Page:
Julianna Barwick Is Using the New York Sky to Make Music
On a recent Tuesday evening, the experimental musician Julianna Barwick checked into Sister City, a new two-hundred-room boutique hotel on the Lower East Side of Manhattan. If you’re having the sort of day that makes you want to minimize human interaction, Sister City is a merciful oasis: there are self-service registration kiosks in the lobby, and each floor features a supply closet containing the sorts of sundries that you’d usually have to request from the concierge. The lobby has sparse but careful décor—clean white walls, cherry-wood furniture, floor tiles in muted shades of green and gray—suggesting a Scandinavian sauna, or perhaps the careful serenity of a Japanese stationery store; the vibe is “Serenity Now!” filtered through Instagram.
Barwick, who has long, dark hair and inquisitive eyes, is using the sky immediately above the hotel as a source for a new composition. In collaboration with Luisa Pereira, a music technologist who teaches at New York University’s interactive-telecommunications program, Barwick has devised a dynamic and perpetually evolving score, which changes in response to the atmosphere and will play in the hotel’s lobby twenty-four hours a day. A camera mounted to the roof of the building sends information about the goings-on in the airspace above the hotel (rain, clouds, pigeons, airplanes, wind, sun, moonlight, drones, helicopters, constellations, what have you) to Pereira’s program, which uses Microsoft’s artificial intelligence to cue sounds written and recorded by Barwick. The premise feels both unnervingly machine-reliant and gorgeously organic, and it provides a promising model for how art and technology might feed each other in satisfying ways.
In the nineteen-nineties, the electronic musician Brian Eno coined the phrase “generative music” to describe work he was doing with music-creation software called Koan Pro. Eno and his collaborators established constraints, conditions, and variables; the computer made songs in response. Barwick doesn’t consider herself an acolyte of Eno, though she does admire his work. “I’m not a heavy ambient-music listener, per se—all along the way, people have presumed I know Eno’s catalogue back and forth,” she said. “I was in choirs my whole life. Voice lessons in high school, an opera chorus after high school. I was always making stuff up, singing out the window, making myself cry while singing to myself. My favorite songs were the mournful, emotional, beautiful ones.”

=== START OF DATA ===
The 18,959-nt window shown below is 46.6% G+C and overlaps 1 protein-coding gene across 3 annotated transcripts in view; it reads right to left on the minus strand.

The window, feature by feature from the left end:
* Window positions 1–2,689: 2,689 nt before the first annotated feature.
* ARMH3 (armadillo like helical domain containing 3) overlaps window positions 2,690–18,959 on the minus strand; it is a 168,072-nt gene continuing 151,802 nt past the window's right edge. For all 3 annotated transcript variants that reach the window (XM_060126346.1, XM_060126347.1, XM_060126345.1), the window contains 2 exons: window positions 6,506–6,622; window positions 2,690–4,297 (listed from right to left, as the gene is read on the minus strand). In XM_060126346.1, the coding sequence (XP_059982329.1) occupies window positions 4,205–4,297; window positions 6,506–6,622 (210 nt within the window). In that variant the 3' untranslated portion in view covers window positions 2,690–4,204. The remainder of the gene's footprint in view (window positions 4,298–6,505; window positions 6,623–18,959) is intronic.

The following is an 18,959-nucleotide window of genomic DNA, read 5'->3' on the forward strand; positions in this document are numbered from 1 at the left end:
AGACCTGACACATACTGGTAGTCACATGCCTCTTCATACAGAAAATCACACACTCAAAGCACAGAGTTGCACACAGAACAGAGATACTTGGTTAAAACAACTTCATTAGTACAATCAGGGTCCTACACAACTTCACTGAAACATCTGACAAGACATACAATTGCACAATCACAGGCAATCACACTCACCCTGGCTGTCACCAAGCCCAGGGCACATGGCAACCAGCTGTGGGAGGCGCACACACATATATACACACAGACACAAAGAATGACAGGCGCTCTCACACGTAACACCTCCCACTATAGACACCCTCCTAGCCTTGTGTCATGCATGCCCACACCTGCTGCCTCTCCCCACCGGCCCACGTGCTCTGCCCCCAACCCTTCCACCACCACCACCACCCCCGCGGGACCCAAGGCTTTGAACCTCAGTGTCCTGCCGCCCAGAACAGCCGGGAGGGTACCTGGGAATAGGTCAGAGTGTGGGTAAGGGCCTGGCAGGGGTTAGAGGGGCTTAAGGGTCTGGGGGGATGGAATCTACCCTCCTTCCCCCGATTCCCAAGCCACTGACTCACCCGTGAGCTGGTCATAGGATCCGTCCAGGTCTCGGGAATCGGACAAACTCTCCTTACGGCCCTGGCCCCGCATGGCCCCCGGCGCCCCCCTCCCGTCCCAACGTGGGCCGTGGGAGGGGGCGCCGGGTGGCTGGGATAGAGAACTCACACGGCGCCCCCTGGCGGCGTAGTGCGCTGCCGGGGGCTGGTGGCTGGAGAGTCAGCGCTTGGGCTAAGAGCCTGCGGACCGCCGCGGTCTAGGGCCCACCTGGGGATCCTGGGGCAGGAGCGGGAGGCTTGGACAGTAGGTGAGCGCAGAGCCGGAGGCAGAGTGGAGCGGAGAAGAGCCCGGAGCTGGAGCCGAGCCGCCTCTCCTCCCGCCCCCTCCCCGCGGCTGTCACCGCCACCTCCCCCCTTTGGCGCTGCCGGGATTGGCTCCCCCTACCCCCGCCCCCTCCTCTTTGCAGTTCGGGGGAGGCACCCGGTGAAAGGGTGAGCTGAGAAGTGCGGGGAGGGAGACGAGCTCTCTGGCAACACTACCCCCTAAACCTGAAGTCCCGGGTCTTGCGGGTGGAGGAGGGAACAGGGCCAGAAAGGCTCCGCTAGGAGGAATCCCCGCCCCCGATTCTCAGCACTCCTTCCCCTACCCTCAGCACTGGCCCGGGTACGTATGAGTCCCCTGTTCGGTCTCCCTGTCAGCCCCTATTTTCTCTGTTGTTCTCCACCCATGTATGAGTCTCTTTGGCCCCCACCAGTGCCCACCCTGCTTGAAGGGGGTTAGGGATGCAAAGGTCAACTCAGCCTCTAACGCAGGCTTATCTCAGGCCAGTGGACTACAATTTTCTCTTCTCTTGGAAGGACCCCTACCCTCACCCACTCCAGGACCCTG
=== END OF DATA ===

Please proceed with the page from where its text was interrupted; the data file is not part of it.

Experimental music began for her with a guitar loop pedal that she borrowed from a friend. “It appealed to my constitution,” she said, “not knowing what was going to happen, and being able to do it all really quickly.” She self-released a début LP, “Sanguine,” in 2006, and put out her first full-length album, “The Magic Place,” in 2011. (The album, released by Asthmatic Kitty, an independent label co-founded by Sufjan Stevens, was named after a sprawling tree on her family’s farm.) In 2016, she released her most recent album,“Will.” (She is now signed to Dead Oceans.) It’s an intimate and eerie collection—soft, looping synthesizers mingle breezily with Barwick’s lush and wordless singing. As it plays, I often feel as though I am discreetly listening in on some celestial conversation—the gods mulling our fates.